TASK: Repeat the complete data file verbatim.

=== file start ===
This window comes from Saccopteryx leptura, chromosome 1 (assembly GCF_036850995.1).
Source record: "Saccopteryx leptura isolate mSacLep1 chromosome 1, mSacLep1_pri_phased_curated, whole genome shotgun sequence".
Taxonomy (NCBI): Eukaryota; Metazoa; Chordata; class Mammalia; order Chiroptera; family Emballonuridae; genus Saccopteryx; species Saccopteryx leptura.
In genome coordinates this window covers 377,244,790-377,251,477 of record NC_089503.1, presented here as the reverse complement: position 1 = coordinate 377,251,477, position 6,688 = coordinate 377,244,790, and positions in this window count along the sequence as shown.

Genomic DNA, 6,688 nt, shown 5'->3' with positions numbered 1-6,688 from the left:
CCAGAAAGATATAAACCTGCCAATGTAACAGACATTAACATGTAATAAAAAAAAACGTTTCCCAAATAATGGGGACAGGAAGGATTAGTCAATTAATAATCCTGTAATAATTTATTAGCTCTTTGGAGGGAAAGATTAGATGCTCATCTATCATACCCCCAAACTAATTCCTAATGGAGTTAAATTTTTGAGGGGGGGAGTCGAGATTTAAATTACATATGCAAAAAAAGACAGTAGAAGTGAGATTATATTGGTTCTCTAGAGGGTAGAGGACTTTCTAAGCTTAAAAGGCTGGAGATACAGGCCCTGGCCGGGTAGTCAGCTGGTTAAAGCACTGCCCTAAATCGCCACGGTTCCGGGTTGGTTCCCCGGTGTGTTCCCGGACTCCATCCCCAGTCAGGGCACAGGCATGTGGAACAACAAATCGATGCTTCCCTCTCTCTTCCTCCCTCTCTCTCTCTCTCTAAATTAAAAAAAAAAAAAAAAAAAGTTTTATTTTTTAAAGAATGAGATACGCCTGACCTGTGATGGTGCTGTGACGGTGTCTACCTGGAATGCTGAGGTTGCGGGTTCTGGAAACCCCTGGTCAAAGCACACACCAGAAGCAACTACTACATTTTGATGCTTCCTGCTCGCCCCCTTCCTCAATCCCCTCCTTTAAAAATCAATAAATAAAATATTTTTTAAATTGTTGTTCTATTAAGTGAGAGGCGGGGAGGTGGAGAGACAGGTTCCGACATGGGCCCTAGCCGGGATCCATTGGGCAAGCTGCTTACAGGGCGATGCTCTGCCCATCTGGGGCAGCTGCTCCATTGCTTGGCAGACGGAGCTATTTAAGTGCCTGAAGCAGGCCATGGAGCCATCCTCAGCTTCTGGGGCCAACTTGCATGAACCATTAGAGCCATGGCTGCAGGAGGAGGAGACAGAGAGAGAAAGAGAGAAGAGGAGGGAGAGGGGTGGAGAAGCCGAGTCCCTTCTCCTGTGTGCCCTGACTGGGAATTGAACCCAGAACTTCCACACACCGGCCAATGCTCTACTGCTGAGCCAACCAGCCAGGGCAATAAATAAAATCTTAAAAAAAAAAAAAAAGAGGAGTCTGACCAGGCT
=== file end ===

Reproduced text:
This window comes from Saccopteryx leptura, chromosome 1 (assembly GCF_036850995.1).
Source record: "Saccopteryx leptura isolate mSacLep1 chromosome 1, mSacLep1_pri_phased_curated, whole genome shotgun sequence".
Taxonomy (NCBI): Eukaryota; Metazoa; Chordata; class Mammalia; order Chiroptera; family Emballonuridae; genus Saccopteryx; species Saccopteryx leptura.
In genome coordinates this window covers 377,244,790-377,251,477 of record NC_089503.1, presented here as the reverse complement: position 1 = coordinate 377,251,477, position 6,688 = coordinate 377,244,790, and positions in this window count along the sequence as shown.

Genomic DNA, 6,688 nt, shown 5'->3' with positions numbered 1-6,688 from the left:
CCAGAAAGATATAAACCTGCCAATGTAACAGACATTAACATGTAATAAAAAAAAACGTTTCCCAAATAATGGGGACAGGAAGGATTAGTCAATTAATAATCCTGTAATAATTTATTAGCTCTTTGGAGGGAAAGATTAGATGCTCATCTATCATACCCCCAAACTAATTCCTAATGGAGTTAAATTTTTGAGGGGGGGAGTCGAGATTTAAATTACATATGCAAAAAAAGACAGTAGAAGTGAGATTATATTGGTTCTCTAGAGGGTAGAGGACTTTCTAAGCTTAAAAGGCTGGAGATACAGGCCCTGGCCGGGTAGTCAGCTGGTTAAAGCACTGCCCTAAATCGCCACGGTTCCGGGTTGGTTCCCCGGTGTGTTCCCGGACTCCATCCCCAGTCAGGGCACAGGCATGTGGAACAACAAATCGATGCTTCCCTCTCTCTTCCTCCCTCTCTCTCTCTCTCTAAATTAAAAAAAAAAAAAAAAAAAGTTTTATTTTTTAAAGAATGAGATACGCCTGACCTGTGATGGTGCTGTGACGGTGTCTACCTGGAATGCTGAGGTTGCGGGTTCTGGAAACCCCTGGTCAAAGCACACACCAGAAGCAACTACTACATTTTGATGCTTCCTGCTCGCCCCCTTCCTCAATCCCCTCCTTTAAAAATCAATAAATAAAATATTTTTTAAATTGTTGTTCTATTAAGTGAGAGGCGGGGAGGTGGAGAGACAGGTTCCGACATGGGCCCTAGCCGGGATCCATTGGGCAAGCTGCTTACAGGGCGATGCTCTGCCCATCTGGGGCAGCTGCTCCATTGCTTGGCAGACGGAGCTATTTAAGTGCCTGAAGCAGGCCATGGAGCCATCCTCAGCTTCTGGGGCCAACTTGCATGAACCATTAGAGCCATGGCTGCAGGAGGAGGAGACAGAGAGAGAAAGAGAGAAGAGGAGGGAGAGGGGTGGAGAAGCCGAGTCCCTTCTCCTGTGTGCCCTGACTGGGAATTGAACCCAGAACTTCCACACACCGGCCAATGCTCTACTGCTGAGCCAACCAGCCAGGGCAATAAATAAAATCTTAAAAAAAAAAAAAAAGAGGAGTCTGACCAGGCT